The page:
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Music is my boyfriend.

There are are some interesting shakeups happening in the marketing world as of late…

Apple pulled an odd PR move this week. They spotted a fan created ad by a teenager on YouTube and decided to get their ad agency to collaborate with the creator.

Nick Haley, an 18 year old from England loved the iPod Touch so much that he created his own commercial and put it up on YouTube. The people from Apple saw it and liked it so much that they contacted him and decided to “buy” the rights to it. You can see Nick’s version on top, and the actual produced spot on the bottom.

via AdGoodness

original ad by Nick Haley

new ad by TBWA/Chiat/Day

Slightly older news, but interesting none-the-less. Radiohead decided to release their new album “In Rainbows” digitally and allow their buyer to decide how much they think the album is worth—An astonishingly groundbreaking move in an industry that guards its intellectual property like a cure for cancer.икони

Mmmm… delicious lard!


I kind of miss a time before advertising was regulated. Can you imagine the outlandish claims that would be made if the FTC wasn’t sticking their nose in everything? McDonald’s would give us abs of steel and blemish free skin and Mr. Clean would help you find the man of your dreams.

Look how happy these lard eaters are. Wouldn’t you like to live in that world? I know I would.

Hamburger High Art

Help her! That burger is eating her head!

When great ads support “not so great for you” products

Have you seen this new Wendy’s baconater commercial?

This ad is a great example of a really funny use of innovative graphics to do what?
sell you a hamburger that is bigger than your head!
Now I am not adverse to a good hamburger every now and then, but I usually choose In-N-Out Burger who I believe do not even advertise anywhere, yet they are always packed.
But back to the baconater, these ads remind me of David Wojnarowicz, when he took all these pictures around New York City with a iconic mask of Arthur Rimbaud on, Rimbaud is the poet who inspired everyone from Surrealists to Patti Smith.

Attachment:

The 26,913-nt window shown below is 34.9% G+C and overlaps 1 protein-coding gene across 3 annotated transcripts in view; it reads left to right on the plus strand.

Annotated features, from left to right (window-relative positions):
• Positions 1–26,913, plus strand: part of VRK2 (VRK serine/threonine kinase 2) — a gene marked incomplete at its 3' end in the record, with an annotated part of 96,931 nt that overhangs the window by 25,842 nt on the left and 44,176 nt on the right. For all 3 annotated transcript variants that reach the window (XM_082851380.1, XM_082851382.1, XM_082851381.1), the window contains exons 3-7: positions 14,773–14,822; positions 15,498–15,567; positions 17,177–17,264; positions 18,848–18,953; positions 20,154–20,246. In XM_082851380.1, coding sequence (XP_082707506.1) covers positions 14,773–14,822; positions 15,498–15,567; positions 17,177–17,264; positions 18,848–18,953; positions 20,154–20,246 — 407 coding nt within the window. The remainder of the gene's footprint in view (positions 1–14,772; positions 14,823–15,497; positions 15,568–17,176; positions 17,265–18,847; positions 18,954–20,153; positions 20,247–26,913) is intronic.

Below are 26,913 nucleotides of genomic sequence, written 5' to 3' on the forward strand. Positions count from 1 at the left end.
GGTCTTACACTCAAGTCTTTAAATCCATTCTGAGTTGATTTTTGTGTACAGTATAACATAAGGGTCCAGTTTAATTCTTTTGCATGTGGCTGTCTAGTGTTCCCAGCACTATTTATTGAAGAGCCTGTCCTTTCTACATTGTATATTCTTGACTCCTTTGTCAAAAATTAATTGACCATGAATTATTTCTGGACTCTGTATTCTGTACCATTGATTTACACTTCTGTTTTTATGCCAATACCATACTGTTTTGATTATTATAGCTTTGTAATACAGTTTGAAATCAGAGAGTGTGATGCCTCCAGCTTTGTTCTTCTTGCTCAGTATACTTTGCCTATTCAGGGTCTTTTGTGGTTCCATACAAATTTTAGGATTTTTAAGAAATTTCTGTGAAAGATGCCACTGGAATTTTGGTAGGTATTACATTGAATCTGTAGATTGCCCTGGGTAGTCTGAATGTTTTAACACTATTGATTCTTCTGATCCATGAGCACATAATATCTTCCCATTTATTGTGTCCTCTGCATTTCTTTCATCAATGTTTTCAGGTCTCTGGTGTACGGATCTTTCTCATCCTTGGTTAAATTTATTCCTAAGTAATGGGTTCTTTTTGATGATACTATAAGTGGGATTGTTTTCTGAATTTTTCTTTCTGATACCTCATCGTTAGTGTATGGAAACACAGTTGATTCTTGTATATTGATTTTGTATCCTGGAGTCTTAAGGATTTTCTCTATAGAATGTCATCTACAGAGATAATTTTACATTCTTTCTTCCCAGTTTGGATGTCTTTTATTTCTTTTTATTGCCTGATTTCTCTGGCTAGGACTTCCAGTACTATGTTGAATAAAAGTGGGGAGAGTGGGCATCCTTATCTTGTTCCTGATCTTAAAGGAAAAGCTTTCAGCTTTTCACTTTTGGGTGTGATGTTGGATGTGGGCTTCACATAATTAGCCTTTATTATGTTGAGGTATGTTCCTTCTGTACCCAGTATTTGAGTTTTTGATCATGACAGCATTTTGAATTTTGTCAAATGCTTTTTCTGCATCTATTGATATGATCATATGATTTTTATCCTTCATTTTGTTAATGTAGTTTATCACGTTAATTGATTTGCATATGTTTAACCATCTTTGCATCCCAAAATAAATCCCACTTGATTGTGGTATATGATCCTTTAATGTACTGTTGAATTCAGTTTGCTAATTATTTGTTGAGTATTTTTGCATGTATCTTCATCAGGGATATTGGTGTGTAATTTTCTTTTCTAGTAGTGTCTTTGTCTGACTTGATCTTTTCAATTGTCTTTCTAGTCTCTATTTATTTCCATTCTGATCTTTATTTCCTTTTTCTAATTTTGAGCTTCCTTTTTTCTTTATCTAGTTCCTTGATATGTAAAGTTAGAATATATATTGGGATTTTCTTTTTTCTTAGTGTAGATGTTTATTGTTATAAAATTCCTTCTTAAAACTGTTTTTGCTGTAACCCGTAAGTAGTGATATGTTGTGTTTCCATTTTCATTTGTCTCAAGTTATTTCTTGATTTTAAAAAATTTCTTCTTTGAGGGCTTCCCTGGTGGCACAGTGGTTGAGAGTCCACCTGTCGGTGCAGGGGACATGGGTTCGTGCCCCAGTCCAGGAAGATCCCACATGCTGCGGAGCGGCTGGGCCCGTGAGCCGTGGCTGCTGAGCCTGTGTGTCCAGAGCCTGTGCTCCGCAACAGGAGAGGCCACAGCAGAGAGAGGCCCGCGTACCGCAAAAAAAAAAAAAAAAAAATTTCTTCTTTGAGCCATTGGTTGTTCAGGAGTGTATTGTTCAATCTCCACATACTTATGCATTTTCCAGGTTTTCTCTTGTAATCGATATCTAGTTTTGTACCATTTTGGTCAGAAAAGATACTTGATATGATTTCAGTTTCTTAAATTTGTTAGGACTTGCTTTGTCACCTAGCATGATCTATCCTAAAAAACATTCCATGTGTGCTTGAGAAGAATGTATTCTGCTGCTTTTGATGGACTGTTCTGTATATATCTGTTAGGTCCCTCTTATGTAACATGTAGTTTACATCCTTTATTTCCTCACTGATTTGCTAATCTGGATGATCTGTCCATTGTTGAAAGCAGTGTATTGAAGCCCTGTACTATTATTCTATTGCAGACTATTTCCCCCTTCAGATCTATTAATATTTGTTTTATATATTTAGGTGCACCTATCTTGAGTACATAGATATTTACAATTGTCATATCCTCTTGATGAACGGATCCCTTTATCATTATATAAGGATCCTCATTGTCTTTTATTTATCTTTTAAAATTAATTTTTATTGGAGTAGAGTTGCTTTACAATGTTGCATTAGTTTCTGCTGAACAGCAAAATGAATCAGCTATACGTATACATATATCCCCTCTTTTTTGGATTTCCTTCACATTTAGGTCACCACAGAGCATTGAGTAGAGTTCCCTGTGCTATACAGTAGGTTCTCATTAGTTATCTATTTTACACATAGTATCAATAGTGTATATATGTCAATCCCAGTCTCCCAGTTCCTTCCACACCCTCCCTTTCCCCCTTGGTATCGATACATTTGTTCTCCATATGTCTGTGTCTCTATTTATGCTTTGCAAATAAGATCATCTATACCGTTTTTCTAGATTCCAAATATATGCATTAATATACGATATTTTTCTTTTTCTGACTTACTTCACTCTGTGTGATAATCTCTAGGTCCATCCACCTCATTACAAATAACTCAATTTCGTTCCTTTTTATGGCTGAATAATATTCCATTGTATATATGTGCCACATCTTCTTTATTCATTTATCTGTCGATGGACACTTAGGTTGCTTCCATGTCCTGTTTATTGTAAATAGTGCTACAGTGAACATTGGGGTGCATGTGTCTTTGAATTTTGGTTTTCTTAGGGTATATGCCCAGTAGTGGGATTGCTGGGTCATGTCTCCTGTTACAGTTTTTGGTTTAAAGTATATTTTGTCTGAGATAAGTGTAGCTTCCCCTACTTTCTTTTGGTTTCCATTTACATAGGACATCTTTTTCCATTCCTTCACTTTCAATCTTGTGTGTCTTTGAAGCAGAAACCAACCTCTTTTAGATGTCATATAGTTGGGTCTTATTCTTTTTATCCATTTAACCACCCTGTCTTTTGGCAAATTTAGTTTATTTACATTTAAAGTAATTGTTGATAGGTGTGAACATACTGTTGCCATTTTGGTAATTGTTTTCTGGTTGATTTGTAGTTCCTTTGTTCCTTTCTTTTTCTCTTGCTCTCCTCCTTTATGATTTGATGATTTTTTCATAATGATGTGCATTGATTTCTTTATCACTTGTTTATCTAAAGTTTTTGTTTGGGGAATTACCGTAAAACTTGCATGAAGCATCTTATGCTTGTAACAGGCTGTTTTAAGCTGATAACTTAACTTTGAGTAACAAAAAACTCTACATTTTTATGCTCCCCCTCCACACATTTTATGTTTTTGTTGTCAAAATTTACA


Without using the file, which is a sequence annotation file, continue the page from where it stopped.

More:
You know this ability to use such compelling graphics to sell stuff that makes us really fat is the reason why I am such an advocate of culture jamming being done by the people over at AdBusters. I am pretty sure that no one ever needs to eat in one sitting: Six strips of hickory smoked bacon piled high atop two 1/4 lb. patties of beef, complete with two slices of American cheese. EEEEEK!
As my good friend Gwendolyn always says “you have to use your powers for good, not evil.”
Someone who is using his power for good and not evil is Shaquille O’Neal, in his new ABC show called Shaq’s Big Challenge, he takes 6 children through a medical weight loss program and inadvertently deals with school lunch programs and physical education (or the lack thereof). Shaq is so empathic towards these kids, you can see even this mighty man being demoralized by the forces that weigh these children down (no pun intended)
We have a responsibility to create inspiring exciting design for good not evil.

Tell us some examples you have of great ads that are created for “not so great” products.

It’s the small things…

I couldn’t pass up the opportunity to share this:


via Ads of the World

Absurdist Advertising

Recently advertising is taking a turn towards the absurd… well I shouldn’t say recently, advertisers have always pushed the envelope as far as unconventional humor goes, but you typically only saw this approach with smaller brands that were more flexible and willing to take risks.

I’ve posted one print campaign and three separate tv commercials from major brands to exemplify my point.

Orbit Gum:

Beautiful Teeth
Emerald Nuts:

Old Spice: